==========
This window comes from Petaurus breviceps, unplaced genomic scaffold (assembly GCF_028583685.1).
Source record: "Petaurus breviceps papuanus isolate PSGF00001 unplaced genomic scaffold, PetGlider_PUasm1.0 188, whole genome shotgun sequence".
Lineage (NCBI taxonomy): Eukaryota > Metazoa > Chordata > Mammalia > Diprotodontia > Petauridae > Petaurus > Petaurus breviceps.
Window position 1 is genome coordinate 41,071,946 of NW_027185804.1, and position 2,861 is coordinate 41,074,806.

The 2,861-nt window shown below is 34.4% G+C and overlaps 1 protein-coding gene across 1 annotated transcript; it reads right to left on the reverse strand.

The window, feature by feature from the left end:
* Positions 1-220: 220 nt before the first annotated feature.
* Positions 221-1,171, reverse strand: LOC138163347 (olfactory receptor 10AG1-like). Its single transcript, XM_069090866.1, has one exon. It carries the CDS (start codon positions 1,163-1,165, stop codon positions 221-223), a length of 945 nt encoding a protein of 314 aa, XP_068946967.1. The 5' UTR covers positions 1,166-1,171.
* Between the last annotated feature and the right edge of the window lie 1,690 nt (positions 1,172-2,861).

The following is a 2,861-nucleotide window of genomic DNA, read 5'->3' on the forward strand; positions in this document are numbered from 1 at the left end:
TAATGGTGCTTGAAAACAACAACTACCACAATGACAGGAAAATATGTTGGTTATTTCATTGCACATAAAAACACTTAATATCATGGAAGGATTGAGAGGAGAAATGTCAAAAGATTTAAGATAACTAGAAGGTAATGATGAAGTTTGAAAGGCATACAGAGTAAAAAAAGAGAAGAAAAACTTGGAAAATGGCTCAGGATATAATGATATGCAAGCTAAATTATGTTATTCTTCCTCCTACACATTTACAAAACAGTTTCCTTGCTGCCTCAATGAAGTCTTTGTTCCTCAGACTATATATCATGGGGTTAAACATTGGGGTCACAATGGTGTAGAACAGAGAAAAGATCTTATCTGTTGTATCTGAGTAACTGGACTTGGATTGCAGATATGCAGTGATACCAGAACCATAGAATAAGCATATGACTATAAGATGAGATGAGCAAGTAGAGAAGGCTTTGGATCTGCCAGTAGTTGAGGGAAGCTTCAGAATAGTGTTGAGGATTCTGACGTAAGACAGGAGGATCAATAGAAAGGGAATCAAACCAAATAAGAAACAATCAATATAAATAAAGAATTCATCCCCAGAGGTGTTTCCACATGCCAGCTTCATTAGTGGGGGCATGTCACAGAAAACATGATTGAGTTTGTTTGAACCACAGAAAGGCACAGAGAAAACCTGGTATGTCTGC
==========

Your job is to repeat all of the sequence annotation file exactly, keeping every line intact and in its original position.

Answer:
This window comes from Petaurus breviceps, unplaced genomic scaffold (assembly GCF_028583685.1).
Source record: "Petaurus breviceps papuanus isolate PSGF00001 unplaced genomic scaffold, PetGlider_PUasm1.0 188, whole genome shotgun sequence".
Lineage (NCBI taxonomy): Eukaryota > Metazoa > Chordata > Mammalia > Diprotodontia > Petauridae > Petaurus > Petaurus breviceps.
Window position 1 is genome coordinate 41,071,946 of NW_027185804.1, and position 2,861 is coordinate 41,074,806.

The 2,861-nt window shown below is 34.4% G+C and overlaps 1 protein-coding gene across 1 annotated transcript; it reads right to left on the reverse strand.

The window, feature by feature from the left end:
* Positions 1-220: 220 nt before the first annotated feature.
* Positions 221-1,171, reverse strand: LOC138163347 (olfactory receptor 10AG1-like). Its single transcript, XM_069090866.1, has one exon. It carries the CDS (start codon positions 1,163-1,165, stop codon positions 221-223), a length of 945 nt encoding a protein of 314 aa, XP_068946967.1. The 5' UTR covers positions 1,166-1,171.
* Between the last annotated feature and the right edge of the window lie 1,690 nt (positions 1,172-2,861).

The following is a 2,861-nucleotide window of genomic DNA, read 5'->3' on the forward strand; positions in this document are numbered from 1 at the left end:
TAATGGTGCTTGAAAACAACAACTACCACAATGACAGGAAAATATGTTGGTTATTTCATTGCACATAAAAACACTTAATATCATGGAAGGATTGAGAGGAGAAATGTCAAAAGATTTAAGATAACTAGAAGGTAATGATGAAGTTTGAAAGGCATACAGAGTAAAAAAAGAGAAGAAAAACTTGGAAAATGGCTCAGGATATAATGATATGCAAGCTAAATTATGTTATTCTTCCTCCTACACATTTACAAAACAGTTTCCTTGCTGCCTCAATGAAGTCTTTGTTCCTCAGACTATATATCATGGGGTTAAACATTGGGGTCACAATGGTGTAGAACAGAGAAAAGATCTTATCTGTTGTATCTGAGTAACTGGACTTGGATTGCAGATATGCAGTGATACCAGAACCATAGAATAAGCATATGACTATAAGATGAGATGAGCAAGTAGAGAAGGCTTTGGATCTGCCAGTAGTTGAGGGAAGCTTCAGAATAGTGTTGAGGATTCTGACGTAAGACAGGAGGATCAATAGAAAGGGAATCAAACCAAATAAGAAACAATCAATATAAATAAAGAATTCATCCCCAGAGGTGTTTCCACATGCCAGCTTCATTAGTGGGGGCATGTCACAGAAAACATGATTGAGTTTGTTTGAACCACAGAAAGGCACAGAGAAAACCTGGTATGTCTGC